Hawaiian people have their very own meat soup also regarded as a national dish, called saimin. It is based on a dashi broth, served with soba noodles and fresh vegetables.
What is the origin of saimin?
In the last decade, Asian food and along with this, their soups became well known and consumed by many food buffs around the world. We’ve heard more and more about Chinese hot and sour soup, Vietnamese pho and Japanese miso and ramen, but Hawaiian saimin escaped the crowd’s attention. It has a pan fried variant, inspired by pancit, a Filipino one pot dish.
Saimin can be found anywhere in Hawaii, from bistro style places to resorts, even in McDonald’s. For those who are short on time or not keen on cooking, there is an instant version, which requires only hot water. It can be consumed as a snack or even a main dish, depending on the number of additional ingredients, such as meat, cold cuts, vegetables, sprouts, herbs. The options are countless.
What is saimin?
Saimin provides everything we expect from a rich, filling soup. It’s based on an intense broth, made with dashi konbu (dried kelp), aromatic shiitake mushrooms, bonito (dried tunalike fish) and to naturally enhance the flavors, monosodium glutamate.
The base should be cooked for a few hours; hence it’s not a quick meal, but certainly worth the effort. Then by adding some water and soy sauce, it becomes a lighter, but still characteristic broth, perfect for keeping the food warm and aromatic. Other than soy sauce, it can be spiced up with beef or shrimp stock, too.
What should saimin be topped with?
The Japanese, buckwheat based soba noodles are the core ingredients of saimin. Hence this staple Hawaiian dish can be consumed with gluten intolerance as well. These thin, whitish noodles beautifully absorb the broth and also very filling. However the various toppings conjure this lovely soup something delish. As an impact by immigrants from different countries, there are many different toppings to sprinkle the soup with.
Kamaboko, a sweetened fish cake is a classic ingredient with reason, but same goes with char siu, a spicy, sweetish pork roast. Thinly sliced spam as an easily available ingredient is widely used, just like halved, hard boiled eggs.
Thinly sliced spring onions and celery sticks, crunchy bean sprouts, quartered baby bok choy, shredded white cabbage, daikon or the spectacular watermelon radish, work great sprinkled on top of the hot soup. Regarding to the spices anything hot goes well with saimin, such as chili, black or Sichuan pepper, hot mustard mixed with light soy sauce also as a dip for the noodle. Herbs provide additional freshness by sprinkled over at the end, especially mixed parsley and cilantro leaves.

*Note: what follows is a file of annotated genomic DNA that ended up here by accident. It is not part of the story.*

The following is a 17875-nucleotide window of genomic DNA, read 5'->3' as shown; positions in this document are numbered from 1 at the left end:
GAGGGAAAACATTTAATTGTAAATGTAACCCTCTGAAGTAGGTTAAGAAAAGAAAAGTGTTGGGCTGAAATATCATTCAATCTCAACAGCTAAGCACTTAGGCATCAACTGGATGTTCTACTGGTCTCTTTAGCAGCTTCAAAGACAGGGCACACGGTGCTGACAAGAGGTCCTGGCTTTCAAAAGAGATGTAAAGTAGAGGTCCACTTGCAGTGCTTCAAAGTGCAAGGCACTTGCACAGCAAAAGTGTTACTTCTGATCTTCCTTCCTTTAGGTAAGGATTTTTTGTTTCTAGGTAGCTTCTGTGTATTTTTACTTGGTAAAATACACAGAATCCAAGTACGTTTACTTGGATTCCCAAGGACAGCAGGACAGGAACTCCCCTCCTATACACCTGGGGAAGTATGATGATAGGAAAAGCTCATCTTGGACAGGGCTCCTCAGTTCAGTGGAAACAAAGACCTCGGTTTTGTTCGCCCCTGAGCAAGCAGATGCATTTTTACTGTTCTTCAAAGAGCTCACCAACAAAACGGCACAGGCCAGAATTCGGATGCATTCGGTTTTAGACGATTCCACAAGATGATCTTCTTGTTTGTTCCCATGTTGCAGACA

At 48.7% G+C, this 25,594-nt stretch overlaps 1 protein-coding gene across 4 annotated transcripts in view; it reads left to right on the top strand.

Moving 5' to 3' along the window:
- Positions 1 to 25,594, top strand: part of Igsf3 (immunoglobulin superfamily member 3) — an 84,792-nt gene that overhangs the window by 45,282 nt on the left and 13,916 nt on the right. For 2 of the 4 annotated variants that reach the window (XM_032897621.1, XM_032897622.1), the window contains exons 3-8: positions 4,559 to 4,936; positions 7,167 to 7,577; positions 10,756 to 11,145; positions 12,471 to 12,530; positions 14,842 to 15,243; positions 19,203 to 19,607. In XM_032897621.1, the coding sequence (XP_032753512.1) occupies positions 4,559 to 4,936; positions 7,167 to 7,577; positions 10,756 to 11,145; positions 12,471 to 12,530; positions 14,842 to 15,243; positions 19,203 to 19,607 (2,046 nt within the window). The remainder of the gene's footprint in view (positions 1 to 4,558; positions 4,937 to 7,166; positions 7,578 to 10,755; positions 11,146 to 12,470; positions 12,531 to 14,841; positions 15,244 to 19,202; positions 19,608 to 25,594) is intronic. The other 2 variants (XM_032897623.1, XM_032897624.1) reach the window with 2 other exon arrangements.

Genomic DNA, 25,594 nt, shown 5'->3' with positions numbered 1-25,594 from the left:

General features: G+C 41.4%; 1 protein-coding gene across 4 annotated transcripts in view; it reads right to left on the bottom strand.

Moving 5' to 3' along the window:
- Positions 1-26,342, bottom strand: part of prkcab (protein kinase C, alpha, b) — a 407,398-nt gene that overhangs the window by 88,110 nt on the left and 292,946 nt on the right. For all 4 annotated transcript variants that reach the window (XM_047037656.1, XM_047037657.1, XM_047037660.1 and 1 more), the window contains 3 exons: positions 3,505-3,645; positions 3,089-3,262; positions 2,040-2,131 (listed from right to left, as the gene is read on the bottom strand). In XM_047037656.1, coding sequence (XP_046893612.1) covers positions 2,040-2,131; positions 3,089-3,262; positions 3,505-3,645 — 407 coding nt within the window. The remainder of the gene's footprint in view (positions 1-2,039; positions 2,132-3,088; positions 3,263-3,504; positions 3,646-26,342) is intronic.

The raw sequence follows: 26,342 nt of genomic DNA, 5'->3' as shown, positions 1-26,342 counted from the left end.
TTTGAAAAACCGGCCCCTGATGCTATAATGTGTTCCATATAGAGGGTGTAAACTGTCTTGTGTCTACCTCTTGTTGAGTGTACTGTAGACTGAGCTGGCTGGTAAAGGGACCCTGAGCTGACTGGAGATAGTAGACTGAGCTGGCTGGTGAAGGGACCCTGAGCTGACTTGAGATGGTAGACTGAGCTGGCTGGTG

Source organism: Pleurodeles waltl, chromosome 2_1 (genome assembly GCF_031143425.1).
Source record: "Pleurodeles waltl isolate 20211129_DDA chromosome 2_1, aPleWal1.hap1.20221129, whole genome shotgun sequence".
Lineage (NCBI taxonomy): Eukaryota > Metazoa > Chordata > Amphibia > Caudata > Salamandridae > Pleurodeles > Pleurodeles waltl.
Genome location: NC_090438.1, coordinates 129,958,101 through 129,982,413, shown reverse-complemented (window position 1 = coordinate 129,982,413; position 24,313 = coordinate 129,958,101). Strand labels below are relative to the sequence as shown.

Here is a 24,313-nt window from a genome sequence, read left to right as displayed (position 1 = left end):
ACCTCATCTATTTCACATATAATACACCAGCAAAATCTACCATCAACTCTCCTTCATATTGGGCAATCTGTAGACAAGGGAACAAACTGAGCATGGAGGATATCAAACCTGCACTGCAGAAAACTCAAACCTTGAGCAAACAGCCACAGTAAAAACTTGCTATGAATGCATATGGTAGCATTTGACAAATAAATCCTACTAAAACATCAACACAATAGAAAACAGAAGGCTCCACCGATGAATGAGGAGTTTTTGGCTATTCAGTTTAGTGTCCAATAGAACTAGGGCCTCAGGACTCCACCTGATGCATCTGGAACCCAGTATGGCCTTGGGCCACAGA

How is saimin served and consumed?
The soup is assembled in capacious, individual pots. For beginners, a spoon is recommended, but for a more authentic experience, chopsticks are the best. Then after finishing with all the soft and crunchy pieces, the broth can get sipped or slurped slowly.
Clear broth is a must for an appetizing saimin. For that the bones should get scalded and rinsed under cold, running water. Cooking also has to begin in cold water. Scum should be frequently removed during cooking and the broth filtered through a sieve at the end. Soba noodles always have to be cooked separately, and then served immediately with the hot broth and toppings.
- 2 oz. dried bonito
- 5 dried shiitake mushrooms , cut in small pieces
- 1 tablespoon chopped fresh ginger
- 1 small leaf dashi konbu (dried kelp)
- 5 cups water
- 1 teaspoon salt
- 1 tablespoon monosodium glutamate (MSG)
- 4 quarts water
- 1 tablespoon salt
- 8 oz. dry Japanese soba noodles
- 4 cups dashi konbu
- 1 tablespoon grated fresh ginger
- 2 tablespoons soy sauce
- Kamaboko (dried Japanese surimi), thinly sliced
- Spam , sliced
- Ham , sliced
- Roast pork , sliced
- Char siu (barbecue grilled pork)
- Carrots , sliced
- Green cabbage , sliced
- Bok choy , chopped
- Shiitakes , sliced
- Eggs (fried or scrambled)
- Small shrimp , cooked, shelled, and deveined
- Dried shrimps
- Bring all the ingredients (except salt and MSG) to a boil.
- Lower the heat and simmer covered over low heat for about 2 hours. Add salt and MSG.
- In a large pot, pour 4 quarts of water and salt.
- Bring to a boil over medium-high heat.
- Add the soba noodles and boil for 5 minutes or until al dente.
- Drain, rinse with warm running water, and reserve until ready to serve.
- In a large pot, add the dashi konbu and ginger.
- Bring to a boil over medium heat.
- Reduce the heat to low. Add the soy sauce and the selected toppings.
- Simmer for 5 more minutes or until the toppings are cooked. Remove from heat.
- Place the cooked soba noodles in a large soup bowl.
- Add the broth mixture with the selected toppings and serve immediately.